Economics of Innovation and Intellectual Property Rights

Introduction: Innovation and Its Importance to the World

Posted by Wang Zhihao on 2017-02-23

Professor: Zhen Lei (Sabbatical at PKU)

Silicon Valley

  • Culture (informal, tolerant of failures)
  • People
  • University (especially Stanford)
  • VC (Sand Hill)

    Innovation Ecosystem (Rainforest)

  • Universities

    Story: USPTO(Patent & Trademark Office) Most of patens owned by Steve Jobs were Design Patent rather than Innovation Patent.

  • Knowledge Goods
    • Knowledge Goods vs Normal Goods
      • Non-Rivalry: Knowledge can be shared
      • Non-Excludable: Cannot prevent from people using knowledge Goods
    • Public Goods
      • Defense
      • Public Radio

        The cost of marginal consumption of drug is close to zero but the price is high.

  • Ex-post Social Welfare Maximization vs Ex-ante Incentives
    • Patent:
      • Force the knowledge to be excludable for a limit period of time
      • Protect knowledge, give incentives to the producers, …

        After 1st generation of iPhone, other companies invent around

Microeconomics Fundamentals

Demand

Competitive Market: price-taker, take the market price as given

  • Consumer:
    • Benefit/Utility Function: B(Q), B'(Q)>0, B'(Q)<0
    • B(Q) concave function (rather than convex)
    • Consumer’s Problem: Net Benefit Max B(Q)-PQ
    • Take derivative
      • F.O.C B'(Q)-P=0 => P=B'(Q*)
        • This is how we derive the market demand.
        • Intuition: if B'(Q*)>P consumer would buy more
      • S.O.C B''(Q)<0
        • Intuition: Demand curve is decreasing curve. When the price goes up, the consumption goes down.

Supply

Also competitive market

  • Company/Producer:
    • Cost Function: C(Q), C'(Q)>0, C''(Q)>0 (increasing MC)
    • C(Q) convex function
    • Producer’s Problem: Revenue-Cost Max PQ-C(Q)
    • Take derivative
      • F.O.C P-C'(Q)=0 => P=C'(Q)
        • Supply Curve(Given a price we can get how much producer want to produce)
        • Intuition: if P>C'(Q) producer would produce more, if P<C'(Q) producer would cut back the production.
      • S.O.C -C''(Q)<0 => C''(Q)>0
        • Intuition: Supply curve is increasing curve.

Equilibrium

  • Invisible hand
  • The social welfare reaches the maximum at the equilibrium.
  • Dead Weight Lost: The sum the differences between Q and Q-star that you should’ve had.

Monopoly

  • Cost Function: $C(Q)$, $C’(Q)>0$, $C’’(Q)>0$
  • Not price-taker but price-setter
  • Faced with demand curve $P(Q)$: downwards sloping
  • Monopoly’s Problem: still profit $Max P(Q)Q-C(Q)$ where $R(Q)=P(Q)Q$
    • $P$ is a function of $Q$
    • $F.O.C: P’(Q)P + P(Q) - C’(Q) = 0$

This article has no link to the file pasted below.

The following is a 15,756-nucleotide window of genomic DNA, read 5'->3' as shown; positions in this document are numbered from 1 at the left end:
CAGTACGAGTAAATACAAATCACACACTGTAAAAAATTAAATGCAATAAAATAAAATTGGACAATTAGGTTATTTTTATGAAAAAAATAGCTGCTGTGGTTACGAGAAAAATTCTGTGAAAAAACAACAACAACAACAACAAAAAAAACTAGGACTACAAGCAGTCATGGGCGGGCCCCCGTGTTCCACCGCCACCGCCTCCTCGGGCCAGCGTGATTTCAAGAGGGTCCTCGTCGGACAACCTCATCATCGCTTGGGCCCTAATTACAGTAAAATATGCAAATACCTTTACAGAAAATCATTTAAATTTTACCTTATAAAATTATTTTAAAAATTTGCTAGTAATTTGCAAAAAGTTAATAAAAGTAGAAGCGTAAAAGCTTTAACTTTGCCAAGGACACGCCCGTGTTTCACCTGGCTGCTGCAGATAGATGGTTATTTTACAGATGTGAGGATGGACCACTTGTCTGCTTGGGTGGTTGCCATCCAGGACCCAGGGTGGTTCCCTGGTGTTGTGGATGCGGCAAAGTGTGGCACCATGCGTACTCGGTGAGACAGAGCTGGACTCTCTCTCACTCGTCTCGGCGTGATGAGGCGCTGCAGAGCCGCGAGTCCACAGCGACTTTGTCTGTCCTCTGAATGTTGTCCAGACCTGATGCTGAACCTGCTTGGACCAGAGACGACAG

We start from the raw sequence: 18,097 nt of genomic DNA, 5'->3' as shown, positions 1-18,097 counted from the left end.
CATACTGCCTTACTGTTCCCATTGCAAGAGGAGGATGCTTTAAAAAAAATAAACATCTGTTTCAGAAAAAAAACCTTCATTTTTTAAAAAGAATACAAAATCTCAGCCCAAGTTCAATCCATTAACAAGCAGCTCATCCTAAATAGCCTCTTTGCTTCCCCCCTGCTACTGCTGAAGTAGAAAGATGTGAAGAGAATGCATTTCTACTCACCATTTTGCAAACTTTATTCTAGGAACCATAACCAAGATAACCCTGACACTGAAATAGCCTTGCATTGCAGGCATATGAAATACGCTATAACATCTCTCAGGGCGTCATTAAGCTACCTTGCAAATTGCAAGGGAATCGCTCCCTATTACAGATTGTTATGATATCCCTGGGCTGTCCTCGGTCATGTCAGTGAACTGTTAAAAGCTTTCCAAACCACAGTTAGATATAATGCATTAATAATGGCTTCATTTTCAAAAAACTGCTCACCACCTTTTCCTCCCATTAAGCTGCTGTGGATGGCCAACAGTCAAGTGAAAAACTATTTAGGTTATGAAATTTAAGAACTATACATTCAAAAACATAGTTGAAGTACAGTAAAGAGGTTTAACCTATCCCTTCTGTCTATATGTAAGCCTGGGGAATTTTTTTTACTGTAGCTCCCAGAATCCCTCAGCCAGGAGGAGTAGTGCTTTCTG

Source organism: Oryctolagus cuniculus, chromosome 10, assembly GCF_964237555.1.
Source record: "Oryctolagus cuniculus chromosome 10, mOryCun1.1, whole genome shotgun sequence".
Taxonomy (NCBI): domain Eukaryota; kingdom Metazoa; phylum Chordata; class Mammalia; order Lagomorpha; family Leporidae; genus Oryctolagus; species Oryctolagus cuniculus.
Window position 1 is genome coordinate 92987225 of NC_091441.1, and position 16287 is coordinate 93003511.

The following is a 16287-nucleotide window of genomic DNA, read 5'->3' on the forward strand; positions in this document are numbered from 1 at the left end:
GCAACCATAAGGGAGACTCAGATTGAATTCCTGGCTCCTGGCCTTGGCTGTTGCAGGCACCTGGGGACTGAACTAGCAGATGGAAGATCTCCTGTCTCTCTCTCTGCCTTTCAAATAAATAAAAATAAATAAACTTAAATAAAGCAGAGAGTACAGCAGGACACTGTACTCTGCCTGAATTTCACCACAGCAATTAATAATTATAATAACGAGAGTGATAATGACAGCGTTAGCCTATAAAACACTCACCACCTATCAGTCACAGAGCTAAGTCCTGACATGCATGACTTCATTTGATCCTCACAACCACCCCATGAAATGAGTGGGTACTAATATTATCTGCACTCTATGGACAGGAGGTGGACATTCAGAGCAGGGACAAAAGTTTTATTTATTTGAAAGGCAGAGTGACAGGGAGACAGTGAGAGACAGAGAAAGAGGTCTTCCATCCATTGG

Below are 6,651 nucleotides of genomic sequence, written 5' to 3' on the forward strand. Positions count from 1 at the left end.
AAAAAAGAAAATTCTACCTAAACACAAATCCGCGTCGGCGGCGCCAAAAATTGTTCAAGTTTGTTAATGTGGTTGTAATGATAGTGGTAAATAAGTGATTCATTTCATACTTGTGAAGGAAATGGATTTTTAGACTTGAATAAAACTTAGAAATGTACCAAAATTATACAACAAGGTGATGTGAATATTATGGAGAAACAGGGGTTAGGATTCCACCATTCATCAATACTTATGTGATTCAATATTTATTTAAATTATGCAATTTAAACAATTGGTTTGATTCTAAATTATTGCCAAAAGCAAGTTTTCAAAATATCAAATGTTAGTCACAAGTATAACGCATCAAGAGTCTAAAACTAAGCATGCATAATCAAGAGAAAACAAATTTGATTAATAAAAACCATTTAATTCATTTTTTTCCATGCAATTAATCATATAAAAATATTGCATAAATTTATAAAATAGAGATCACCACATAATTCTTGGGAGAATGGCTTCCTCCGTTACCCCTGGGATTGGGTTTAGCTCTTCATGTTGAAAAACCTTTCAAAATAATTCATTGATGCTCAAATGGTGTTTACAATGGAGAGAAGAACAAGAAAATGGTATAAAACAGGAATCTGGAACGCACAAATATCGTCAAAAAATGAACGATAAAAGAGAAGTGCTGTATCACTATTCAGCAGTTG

• Marginal Revenue: $MR(Q) = P’(Q)P + P(Q) < P(Q)$
        • $P’(Q)P + P(Q) => P’(Q)P + P(Q)*1$
          • $P(Q)*1$ revenue from the additional unit
          • $P’(Q)P <0$ reduction of revenue from previous units
      • Marginal Cost: $MR(Q) = C’(Q)$
      • $MR(Q)=MC(Q)$
  • Demand: linear demand curve $P=a-bQ$
    • $R(Q) = (a-bQ) * Q = aQ - bQ^{2}$
    • $MR = a - 2bQ$
  • DWL: Consumers’ Marginal Benefit > Producers’ Marginal Cost
  • Rectangle below: Total Revenue
  • Producer Surplus / Profit: Part of Total Revenue above MC

Discounting

Time value of money: The money of today is worth more than that of tomorrow.

  • Discounting factor $\dfrac {1}{1+r} < 1$
  • Present value(PV)
    • The present value of money x at t=1: $\dfrac {1}{1+r} < 1$
    • The present value of money x at t=2: $\dfrac {1}{(1+r)^2} < 1$
  • Effective Patent Life $T = 1/(1+r) + 1/(1+r)^2 + … + 1/(1+r)^{20} < 20$
  • Patent Protection (forever)
    • Profit: $x[\dfrac {1}{1+r} + \dfrac {1}{(1+r)^2} + … ] = x[\dfrac {1}{1+r}]$
  • Social value of this invention does not stop at t=20. When the patent expires, the DWL would be gone.

Cobb-Douglas Production Function

  • $y=Ak^{\alpha}n^{1-\alpha}$
  • The growth rate $\dfrac {dy}{y}=\dfrac {dA}{A} + \alpha \dfrac {dk}{k} + (1-\alpha) \dfrac {dn}{n}$
  • Growth in A accounted for more than half of growth(k:$\dfrac {1}{8}$ to $\dfrac {1}{4}$)
  • TFP(Total Factor Productivity)
  1. Investment in R&D
  2. Agricultural Productivity
  3. Nutrition
  4. Physiological Capital
    • People’s capacity for work & Less disease & Infant mortality & Life expectancy …

Knowledge is public good

  • Non-rivalry
  • Non-excludable
Rivalry Non-Rivalry
Excludable Teachers, Cable TVs, Patents
Non-Excludable Public Park(in holidays) Defence, Knowledge, Public Radio/TV

Intellectual Property Protection As Incentives

Once the invention was made, marginal cost becomes zero.

The social optimal point: $MC = MR = 0$

Consumer surplus is the whole triangle and $PS = 0$